In this clip, Industry Focus: Financials host Michael Douglass and Fool.com contributor Matt Frankel discuss how investors can interpret the valuation of bank stocks, and how the three biggest universal banks stack up. They also discuss the relative profitability of the three, and why the expensive one is so, well, expensive.
A full transcript follows the video.
This video was recorded on Jan. 29, 2018.
Michael Douglass: Let's go ahead and take a look at part two, which is, how expensive is the bank? When it comes down to it, valuation is really critical in banks, because as you mentioned, Matt, we're not seeing, for these big banks, a ton of growth. I mean, sure, listen, single-digit deposit growth and loan growth is great. And single-digit revenue growth is great, too. You're not going to tend to see double-digit growth here. So valuation becomes really important because these are large, mature companies.
Matt Frankel: Yeah. There's a couple of different ways you can value bank stocks. Price to earnings is the traditional valuation metric, it's used to pretty much for every sector of the market. And that's definitely helpful here. My favorite way to evaluate banks is the price to their tangible book value, or just their book value, depending on which one you're looking at. Price to tangible book value is how much a bank's stock is trading for relative to the value of its assets. In other words, if a bank decided to close its door today and sold off all of its assets, how much could it reasonably get? If you include things like goodwill and brand name, stuff like that, that's your price to book value. If you don't include any of those intangible items, as the name implies, that's your tangible book value.
As far as these three banks go, this is where it starts to get a little bit different. Citigroup (NYSE:C)is by far the cheapest of the three. They trade at just over 1.1 times their book value, 1.3 times their tangible book value. Bank of America (NYSE:BAC) is the middle one here. They trade at about 1.35 times their book value, 1.9 times their tangible book. JPMorgan [Chase] (NYSE:JPM) is the expensive one, about 1.75 times their book value and 2.2 times their tangible book. With banks, though, you have to remember, you're getting what you pay for. Citigroup has a lot of risky assets on its balance sheet, mainly left over from the financial crisis. And you see that, as your valuations go up among these three, you see less and less of that risky stuff on there.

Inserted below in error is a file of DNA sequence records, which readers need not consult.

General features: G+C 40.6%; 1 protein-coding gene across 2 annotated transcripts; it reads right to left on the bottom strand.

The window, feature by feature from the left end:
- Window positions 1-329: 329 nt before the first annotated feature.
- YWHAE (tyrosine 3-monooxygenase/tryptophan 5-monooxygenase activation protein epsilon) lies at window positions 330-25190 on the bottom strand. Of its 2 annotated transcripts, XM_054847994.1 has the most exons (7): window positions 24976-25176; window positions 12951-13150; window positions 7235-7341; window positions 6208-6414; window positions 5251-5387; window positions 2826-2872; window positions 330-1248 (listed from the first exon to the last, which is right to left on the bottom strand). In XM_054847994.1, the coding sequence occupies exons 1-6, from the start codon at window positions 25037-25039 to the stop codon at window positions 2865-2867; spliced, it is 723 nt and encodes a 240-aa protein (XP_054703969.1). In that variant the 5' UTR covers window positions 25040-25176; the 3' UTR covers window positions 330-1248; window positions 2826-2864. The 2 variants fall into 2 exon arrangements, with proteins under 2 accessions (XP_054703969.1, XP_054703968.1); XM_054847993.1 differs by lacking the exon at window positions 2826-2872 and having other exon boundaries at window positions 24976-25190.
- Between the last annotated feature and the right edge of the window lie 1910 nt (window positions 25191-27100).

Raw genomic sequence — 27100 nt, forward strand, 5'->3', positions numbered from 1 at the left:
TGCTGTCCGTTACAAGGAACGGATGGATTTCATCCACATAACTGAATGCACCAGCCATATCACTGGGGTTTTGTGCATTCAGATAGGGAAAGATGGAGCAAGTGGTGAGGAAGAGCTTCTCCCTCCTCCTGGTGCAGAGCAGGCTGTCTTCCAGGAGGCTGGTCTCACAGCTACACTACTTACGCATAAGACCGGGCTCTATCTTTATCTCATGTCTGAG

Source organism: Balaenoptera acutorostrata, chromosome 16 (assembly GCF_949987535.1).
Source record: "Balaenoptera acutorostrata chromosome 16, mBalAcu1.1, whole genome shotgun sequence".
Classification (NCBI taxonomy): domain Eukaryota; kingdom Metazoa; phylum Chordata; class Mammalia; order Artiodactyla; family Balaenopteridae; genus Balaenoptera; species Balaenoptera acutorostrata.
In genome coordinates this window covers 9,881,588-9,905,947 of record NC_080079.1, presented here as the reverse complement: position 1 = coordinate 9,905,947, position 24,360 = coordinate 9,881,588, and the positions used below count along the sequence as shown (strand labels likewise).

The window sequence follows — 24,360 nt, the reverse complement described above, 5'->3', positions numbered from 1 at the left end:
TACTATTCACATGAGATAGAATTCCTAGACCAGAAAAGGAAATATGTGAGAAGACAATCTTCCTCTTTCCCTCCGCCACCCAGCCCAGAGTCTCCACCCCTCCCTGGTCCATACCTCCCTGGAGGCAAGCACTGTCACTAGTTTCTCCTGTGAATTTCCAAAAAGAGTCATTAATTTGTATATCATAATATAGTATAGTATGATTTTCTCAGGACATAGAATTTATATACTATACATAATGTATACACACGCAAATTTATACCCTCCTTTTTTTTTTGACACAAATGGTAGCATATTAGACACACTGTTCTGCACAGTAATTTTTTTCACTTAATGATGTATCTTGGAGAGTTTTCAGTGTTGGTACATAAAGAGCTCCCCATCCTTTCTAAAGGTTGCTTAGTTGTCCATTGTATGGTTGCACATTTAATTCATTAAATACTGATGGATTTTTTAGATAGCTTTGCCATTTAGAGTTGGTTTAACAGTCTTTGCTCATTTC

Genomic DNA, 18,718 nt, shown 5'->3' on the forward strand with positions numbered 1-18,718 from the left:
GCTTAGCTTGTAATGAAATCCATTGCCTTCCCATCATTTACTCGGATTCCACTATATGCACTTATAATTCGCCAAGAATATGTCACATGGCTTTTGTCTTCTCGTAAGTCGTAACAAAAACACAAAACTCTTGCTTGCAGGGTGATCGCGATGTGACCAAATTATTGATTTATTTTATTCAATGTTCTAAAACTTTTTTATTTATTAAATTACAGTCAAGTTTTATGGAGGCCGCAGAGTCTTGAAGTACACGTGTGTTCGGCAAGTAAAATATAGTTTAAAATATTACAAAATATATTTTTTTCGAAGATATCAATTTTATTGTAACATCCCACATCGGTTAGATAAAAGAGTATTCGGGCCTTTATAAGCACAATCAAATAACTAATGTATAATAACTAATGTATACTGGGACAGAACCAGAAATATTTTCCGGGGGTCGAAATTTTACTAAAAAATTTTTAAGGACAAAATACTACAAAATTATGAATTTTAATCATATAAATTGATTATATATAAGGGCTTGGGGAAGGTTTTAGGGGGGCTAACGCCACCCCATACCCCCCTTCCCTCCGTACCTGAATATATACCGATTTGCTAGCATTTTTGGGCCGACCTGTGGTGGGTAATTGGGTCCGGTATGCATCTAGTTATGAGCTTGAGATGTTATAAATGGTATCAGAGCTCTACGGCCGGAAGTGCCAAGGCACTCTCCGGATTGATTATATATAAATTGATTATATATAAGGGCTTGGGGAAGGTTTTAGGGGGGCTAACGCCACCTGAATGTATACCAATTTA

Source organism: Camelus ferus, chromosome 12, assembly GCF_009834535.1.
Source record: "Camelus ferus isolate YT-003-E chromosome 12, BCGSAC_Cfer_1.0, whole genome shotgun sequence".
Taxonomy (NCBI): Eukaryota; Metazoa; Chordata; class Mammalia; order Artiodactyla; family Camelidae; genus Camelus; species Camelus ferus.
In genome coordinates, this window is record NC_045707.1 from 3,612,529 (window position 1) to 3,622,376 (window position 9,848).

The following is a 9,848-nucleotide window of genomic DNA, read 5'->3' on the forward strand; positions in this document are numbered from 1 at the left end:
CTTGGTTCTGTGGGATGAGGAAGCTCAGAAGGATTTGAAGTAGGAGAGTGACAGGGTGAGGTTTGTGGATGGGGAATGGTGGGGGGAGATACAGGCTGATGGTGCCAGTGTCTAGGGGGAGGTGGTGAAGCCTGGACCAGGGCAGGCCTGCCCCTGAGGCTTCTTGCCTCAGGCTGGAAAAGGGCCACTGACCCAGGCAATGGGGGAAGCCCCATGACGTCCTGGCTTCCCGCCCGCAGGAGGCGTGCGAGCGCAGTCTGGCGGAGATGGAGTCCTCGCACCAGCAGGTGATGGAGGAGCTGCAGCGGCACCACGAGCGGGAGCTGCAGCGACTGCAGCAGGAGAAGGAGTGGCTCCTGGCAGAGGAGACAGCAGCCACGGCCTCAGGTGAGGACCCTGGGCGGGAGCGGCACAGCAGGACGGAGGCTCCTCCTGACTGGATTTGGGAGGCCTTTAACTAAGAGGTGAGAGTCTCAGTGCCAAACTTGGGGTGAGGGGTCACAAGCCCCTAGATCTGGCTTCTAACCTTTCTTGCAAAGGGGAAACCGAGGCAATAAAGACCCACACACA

Douglass: One of the key things to think about when investing is not just returns. Everyone talks about returns. But also, risk-adjusted returns. I don't personally view risk as volatility. I view risk as the likelihood that everything goes belly up. Because, for me, I'm not concerned about volatility, because I'm 28, so I have plenty of time to ride out lots of volatility. But for me, the really key question is, what's the risk that things don't pan out well? And so, I will tend toward safer businesses for exactly that reason. Now, to be clear, Citigroup is perfectly fine. But, you do tend to get, when you adjust your potential returns for risk, that does sometimes create a different picture than what you had when you were just looking at potential returns. So, I would throw that out there as a caution for anyone, particularly some growth-minded investors like me, to think about.
But yeah, as you pointed out, you get what you pay for, and I think that actually segues us very nicely to part three, which is, what is the bank's earning power? And here is where JPMorgan certainly starts to pull away from the pack a little bit. Return on equity, you want to see 10%. JPMorgan's was 11%. Citigroup's was 7.3% and Bank of America is around 8%.
Frankel: Yeah, same goes for return on assets. You want to see around 1% here. JPMorgan's was 1.04%. Citigroup's was 0.87%, Bank of America's was 0.93% for the year. Like I said, efficiency, they're all pretty much evenly matched. But JPMorgan really stands out from the pack here. That means they're earning more than enough money to cover their cost of capital. Bank of America is getting there. They're improving very rapidly, which is why I think they command a premium valuation to Citigroup, even though the metrics don't really justify trading for a 30% premium or whatever it is. JPMorgan is definitely the most profitable today. Bank of America is the most rapidly improving of the three, is the way I put it. That's where you get the three levels of valuation that you see between these.